2 *Campbell & Koel, Chlorine Promation of Selective Ethylene Oxidation over Ag (110): Kinetics and Mechanism , Journal of Catalysis, vol. 92, pp. 272 283, (1985).
3Campbell, "Chlorine Promoters in Selective Ethylene Epoxidation over Ag (111): A Comparison with Ag (110)", Journal of Catalysis, vol. 99, pp. 28-38, (1986).
4 *Campbell, Chlorine Promoters in Selective Ethylene Epoxidation over Ag (111): A Comparison with Ag (110) , Journal of Catalysis, vol. 99, pp. 28 38, (1986).
5Journal of Organic Chemistry, vol. 41, No. 8, 16 Apr., 1976, R. A. Budnik et al.: "Epoxidation of Olefins with Molecular Oxygen in the Presence of Cobalt Complexes", pp. 1384-1389, (see the whole article).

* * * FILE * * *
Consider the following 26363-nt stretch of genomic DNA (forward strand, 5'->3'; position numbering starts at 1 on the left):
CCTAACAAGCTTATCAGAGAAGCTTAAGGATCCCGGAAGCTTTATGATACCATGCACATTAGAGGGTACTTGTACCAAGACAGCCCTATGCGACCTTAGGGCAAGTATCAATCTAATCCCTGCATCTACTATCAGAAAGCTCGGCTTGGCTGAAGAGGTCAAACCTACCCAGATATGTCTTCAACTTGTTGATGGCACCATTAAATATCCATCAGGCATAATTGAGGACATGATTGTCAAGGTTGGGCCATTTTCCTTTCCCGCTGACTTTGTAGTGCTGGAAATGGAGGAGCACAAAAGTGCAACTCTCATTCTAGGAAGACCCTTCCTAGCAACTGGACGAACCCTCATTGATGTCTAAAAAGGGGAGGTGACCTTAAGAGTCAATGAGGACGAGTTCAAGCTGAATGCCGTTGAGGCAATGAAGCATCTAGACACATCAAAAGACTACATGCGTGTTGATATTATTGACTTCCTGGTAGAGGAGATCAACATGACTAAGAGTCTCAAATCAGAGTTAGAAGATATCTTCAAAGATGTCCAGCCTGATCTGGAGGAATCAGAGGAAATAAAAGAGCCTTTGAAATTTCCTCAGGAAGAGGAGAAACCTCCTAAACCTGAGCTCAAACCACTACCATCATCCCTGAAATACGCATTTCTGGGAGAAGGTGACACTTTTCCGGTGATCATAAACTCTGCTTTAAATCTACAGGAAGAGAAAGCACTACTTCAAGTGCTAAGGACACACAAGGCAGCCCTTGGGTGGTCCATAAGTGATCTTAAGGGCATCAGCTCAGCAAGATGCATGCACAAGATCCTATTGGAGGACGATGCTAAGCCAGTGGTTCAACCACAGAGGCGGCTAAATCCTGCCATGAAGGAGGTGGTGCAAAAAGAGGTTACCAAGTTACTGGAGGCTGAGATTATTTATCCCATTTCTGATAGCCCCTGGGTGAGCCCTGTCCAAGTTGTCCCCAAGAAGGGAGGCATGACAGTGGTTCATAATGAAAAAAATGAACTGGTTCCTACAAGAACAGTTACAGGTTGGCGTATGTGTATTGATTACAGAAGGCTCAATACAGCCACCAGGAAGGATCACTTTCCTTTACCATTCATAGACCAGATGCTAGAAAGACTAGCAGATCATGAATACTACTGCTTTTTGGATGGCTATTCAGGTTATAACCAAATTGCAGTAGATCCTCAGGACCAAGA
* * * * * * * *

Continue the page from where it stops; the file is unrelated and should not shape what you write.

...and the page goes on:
6 *Journal of Organic Chemistry, vol. 41, No. 8, 16 Apr., 1976, R. A. Budnik et al.: Epoxidation of Olefins with Molecular Oxygen in the Presence of Cobalt Complexes , pp. 1384 1389, (see the whole article).
7Kilty et al., "Identification of Oxygen Complexes Adsorbed on Silver and their Function in the Catalytic Oxidation of Ethylene", Catalipis, vol. 2, pp. 64-929-64-937, (North Holland Publishing Company-Amsterdam) (1973).
8 *Kilty et al., Identification of Oxygen Complexes Adsorbed on Silver and their Function in the Catalytic Oxidation of Ethylene , Catalipis, vol. 2, pp. 64 929 64 937, (North Holland Publishing Company Amsterdam) (1973).
9Tan et al., "Secondary Chemistry in the Selective Oxidation of Ethylene: Effect of Cl and Cs Promoters on the Adsorption, Isomerisation, and combustion of Ethylene Oxide on Ag (111)", Journal of Catalysis, vol. 106, pp. 54-64 (1987).
10 *Tan et al., Secondary Chemistry in the Selective Oxidation of Ethylene: Effect of Cl and Cs Promoters on the Adsorption, Isomerisation, and combustion of Ethylene Oxide on Ag (111) , Journal of Catalysis, vol. 106, pp. 54 64 (1987).